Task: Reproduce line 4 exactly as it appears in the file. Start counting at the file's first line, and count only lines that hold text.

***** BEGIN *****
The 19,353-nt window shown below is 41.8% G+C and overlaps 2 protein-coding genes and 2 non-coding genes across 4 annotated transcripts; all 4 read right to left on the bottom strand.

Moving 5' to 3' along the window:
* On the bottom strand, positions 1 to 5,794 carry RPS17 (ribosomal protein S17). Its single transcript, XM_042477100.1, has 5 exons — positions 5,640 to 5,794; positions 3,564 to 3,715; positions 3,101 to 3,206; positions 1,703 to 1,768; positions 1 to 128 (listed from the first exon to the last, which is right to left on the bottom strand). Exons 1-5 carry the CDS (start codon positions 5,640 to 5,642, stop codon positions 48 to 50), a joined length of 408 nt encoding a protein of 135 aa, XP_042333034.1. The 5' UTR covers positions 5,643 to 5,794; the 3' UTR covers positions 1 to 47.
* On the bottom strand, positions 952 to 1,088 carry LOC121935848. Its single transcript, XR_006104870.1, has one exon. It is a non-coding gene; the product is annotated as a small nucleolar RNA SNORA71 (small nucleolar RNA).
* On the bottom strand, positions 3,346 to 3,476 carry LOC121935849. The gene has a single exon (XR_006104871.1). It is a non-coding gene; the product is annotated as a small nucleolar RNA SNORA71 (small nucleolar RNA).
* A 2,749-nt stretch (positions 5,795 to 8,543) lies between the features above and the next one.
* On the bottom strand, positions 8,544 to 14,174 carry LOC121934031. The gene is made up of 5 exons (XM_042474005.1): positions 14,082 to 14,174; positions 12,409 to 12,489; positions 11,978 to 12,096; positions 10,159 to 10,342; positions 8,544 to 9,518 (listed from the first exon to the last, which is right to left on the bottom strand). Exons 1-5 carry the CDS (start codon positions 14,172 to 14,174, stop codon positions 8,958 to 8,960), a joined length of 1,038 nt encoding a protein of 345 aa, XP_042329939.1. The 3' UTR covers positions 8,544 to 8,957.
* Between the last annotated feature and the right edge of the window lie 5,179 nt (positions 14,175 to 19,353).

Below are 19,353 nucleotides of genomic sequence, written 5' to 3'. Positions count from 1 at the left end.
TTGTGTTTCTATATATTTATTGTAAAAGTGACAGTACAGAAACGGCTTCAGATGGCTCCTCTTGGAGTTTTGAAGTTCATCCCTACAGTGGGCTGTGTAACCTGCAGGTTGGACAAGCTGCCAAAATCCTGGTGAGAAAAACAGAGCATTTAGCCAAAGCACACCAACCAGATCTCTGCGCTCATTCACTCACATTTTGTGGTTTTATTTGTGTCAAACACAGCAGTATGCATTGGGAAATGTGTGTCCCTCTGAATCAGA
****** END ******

* On the bottom strand, positions 952 to 1,088 carry LOC121935848. Its single transcript, XR_006104870.1, has one exon. It is a non-coding gene; the product is annotated as a small nucleolar RNA SNORA71 (small nucleolar RNA).